Woman sues Israel Railways for being asked to move for men’s prayers
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Woman sues Israel Railways for being asked to move for men’s prayers

Plaintiff seeks $20,000 in damages for December 2018 incident, when railroad attendant asked her to change cars so men could pray according to gender segregation guidelines

Illustrative: Passengers at Yitzhak Navon train station in Jerusalem, December 18, 2019. (Yonatan Sindel/Flash90)
Illustrative: Passengers at Yitzhak Navon train station in Jerusalem, December 18, 2019. (Yonatan Sindel/Flash90)

JTA — An Israeli woman is suing the national railway after an attendant asked her to change seats because men were praying in her railcar.

In Orthodox Judaism, prayer is traditionally gender segregated, generally by a physical barrier, or a mechitza.

The plaintiff, Maya Melitz, said that she was asked to change seats in December 2018 by an Israel Railways attendant to accommodate men praying nearby. When she refused, the attendant persisted, saying “it was disruptive that she was present in the railcar during prayer,” according to a statement from the groups supporting the action. Melitz still refused to move.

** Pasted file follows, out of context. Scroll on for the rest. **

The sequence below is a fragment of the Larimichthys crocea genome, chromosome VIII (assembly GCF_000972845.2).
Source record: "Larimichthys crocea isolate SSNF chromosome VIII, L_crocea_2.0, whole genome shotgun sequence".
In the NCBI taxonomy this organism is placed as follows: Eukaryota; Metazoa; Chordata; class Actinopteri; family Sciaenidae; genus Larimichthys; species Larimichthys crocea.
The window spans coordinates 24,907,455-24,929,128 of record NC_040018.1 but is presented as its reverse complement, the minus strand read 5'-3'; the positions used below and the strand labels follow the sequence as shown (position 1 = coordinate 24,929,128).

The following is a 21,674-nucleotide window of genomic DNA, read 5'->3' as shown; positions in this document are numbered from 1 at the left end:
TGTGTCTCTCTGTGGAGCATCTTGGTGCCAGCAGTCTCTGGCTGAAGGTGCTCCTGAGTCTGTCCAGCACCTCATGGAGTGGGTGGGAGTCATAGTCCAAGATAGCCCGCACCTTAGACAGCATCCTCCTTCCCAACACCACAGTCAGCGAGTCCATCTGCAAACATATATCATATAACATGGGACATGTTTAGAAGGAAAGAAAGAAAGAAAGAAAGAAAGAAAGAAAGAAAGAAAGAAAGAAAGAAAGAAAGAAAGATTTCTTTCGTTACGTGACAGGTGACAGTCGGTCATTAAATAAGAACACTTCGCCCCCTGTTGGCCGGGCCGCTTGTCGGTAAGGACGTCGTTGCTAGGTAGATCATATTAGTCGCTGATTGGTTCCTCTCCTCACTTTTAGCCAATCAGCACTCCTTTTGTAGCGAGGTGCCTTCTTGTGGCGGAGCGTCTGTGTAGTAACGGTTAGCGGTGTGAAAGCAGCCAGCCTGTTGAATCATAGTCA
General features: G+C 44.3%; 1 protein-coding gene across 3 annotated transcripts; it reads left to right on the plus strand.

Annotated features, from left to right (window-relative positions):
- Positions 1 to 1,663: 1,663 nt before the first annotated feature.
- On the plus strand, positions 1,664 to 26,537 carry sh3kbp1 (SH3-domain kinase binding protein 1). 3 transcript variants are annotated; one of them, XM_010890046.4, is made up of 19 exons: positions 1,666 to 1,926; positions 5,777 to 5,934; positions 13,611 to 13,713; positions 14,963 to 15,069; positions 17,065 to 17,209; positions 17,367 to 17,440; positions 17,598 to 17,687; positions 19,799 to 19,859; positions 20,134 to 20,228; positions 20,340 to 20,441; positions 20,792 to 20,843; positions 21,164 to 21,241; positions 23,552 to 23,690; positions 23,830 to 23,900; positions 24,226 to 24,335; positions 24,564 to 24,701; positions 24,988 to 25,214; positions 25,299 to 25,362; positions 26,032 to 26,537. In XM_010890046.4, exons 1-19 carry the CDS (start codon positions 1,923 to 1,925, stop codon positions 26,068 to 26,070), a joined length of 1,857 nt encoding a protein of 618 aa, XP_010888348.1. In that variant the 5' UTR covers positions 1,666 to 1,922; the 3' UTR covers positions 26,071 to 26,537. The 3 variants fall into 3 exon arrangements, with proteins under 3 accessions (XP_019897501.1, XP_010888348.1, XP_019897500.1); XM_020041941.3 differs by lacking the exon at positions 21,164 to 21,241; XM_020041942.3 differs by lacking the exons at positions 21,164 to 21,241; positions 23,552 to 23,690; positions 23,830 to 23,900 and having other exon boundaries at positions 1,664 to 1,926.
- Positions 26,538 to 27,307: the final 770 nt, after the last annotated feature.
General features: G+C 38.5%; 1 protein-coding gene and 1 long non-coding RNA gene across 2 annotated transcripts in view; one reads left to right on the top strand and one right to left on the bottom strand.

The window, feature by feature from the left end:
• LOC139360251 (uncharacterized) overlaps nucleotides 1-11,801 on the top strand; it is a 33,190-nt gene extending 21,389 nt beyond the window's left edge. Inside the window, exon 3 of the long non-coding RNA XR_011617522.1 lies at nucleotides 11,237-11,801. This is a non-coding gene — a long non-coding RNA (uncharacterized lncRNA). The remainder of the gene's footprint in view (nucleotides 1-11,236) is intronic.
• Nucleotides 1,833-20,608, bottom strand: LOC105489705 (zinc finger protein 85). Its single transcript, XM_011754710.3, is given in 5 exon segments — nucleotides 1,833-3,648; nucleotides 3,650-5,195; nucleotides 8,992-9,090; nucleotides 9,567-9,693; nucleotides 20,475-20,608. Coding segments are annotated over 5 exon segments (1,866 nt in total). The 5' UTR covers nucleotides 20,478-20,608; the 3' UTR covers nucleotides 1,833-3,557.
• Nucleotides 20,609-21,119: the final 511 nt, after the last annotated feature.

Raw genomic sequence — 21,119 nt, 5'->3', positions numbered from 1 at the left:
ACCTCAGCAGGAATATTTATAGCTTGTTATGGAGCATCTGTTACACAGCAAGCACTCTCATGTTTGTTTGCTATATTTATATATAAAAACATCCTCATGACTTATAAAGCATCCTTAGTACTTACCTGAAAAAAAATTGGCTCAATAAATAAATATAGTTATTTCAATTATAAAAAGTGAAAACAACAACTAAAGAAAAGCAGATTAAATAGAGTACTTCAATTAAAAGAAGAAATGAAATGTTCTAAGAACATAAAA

The Israel Religious Action Center and Israel Women’s Network are bringing the suit, which seeks $20,000 in damages, on behalf of Melitz. The plaintiffs also want Israel Railways to publish guidelines that prohibit asking women to move because of their gender.

“It is not acceptable that a railway employee demand that a woman moves to a different railcar because the fact that she is a woman disrupts prayer in that railcar,” Anat Hoffman, executive director of the Israel Religious Action Center, said in a statement.

“It is hard to believe that in 2020 women still need to fight for the right to be present in the public domain,” Hoffman said.

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